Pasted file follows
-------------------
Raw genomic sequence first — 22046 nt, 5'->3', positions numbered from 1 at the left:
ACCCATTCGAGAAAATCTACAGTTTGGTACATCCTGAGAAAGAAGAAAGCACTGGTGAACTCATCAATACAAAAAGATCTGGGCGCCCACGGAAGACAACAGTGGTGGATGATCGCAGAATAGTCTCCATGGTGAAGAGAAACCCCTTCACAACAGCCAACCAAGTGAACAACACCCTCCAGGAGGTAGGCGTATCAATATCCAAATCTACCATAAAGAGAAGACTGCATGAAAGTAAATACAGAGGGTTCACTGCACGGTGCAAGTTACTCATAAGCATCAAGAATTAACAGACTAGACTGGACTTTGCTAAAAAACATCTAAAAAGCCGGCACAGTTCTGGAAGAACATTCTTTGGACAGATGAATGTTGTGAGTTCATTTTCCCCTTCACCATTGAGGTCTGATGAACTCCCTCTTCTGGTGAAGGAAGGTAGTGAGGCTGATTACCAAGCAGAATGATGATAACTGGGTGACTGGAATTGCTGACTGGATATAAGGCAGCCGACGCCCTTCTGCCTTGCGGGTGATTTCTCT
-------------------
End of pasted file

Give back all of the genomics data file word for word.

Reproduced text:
Raw genomic sequence first — 22046 nt, 5'->3', positions numbered from 1 at the left:
ACCCATTCGAGAAAATCTACAGTTTGGTACATCCTGAGAAAGAAGAAAGCACTGGTGAACTCATCAATACAAAAAGATCTGGGCGCCCACGGAAGACAACAGTGGTGGATGATCGCAGAATAGTCTCCATGGTGAAGAGAAACCCCTTCACAACAGCCAACCAAGTGAACAACACCCTCCAGGAGGTAGGCGTATCAATATCCAAATCTACCATAAAGAGAAGACTGCATGAAAGTAAATACAGAGGGTTCACTGCACGGTGCAAGTTACTCATAAGCATCAAGAATTAACAGACTAGACTGGACTTTGCTAAAAAACATCTAAAAAGCCGGCACAGTTCTGGAAGAACATTCTTTGGACAGATGAATGTTGTGAGTTCATTTTCCCCTTCACCATTGAGGTCTGATGAACTCCCTCTTCTGGTGAAGGAAGGTAGTGAGGCTGATTACCAAGCAGAATGATGATAACTGGGTGACTGGAATTGCTGACTGGATATAAGGCAGCCGACGCCCTTCTGCCTTGCGGGTGATTTCTCT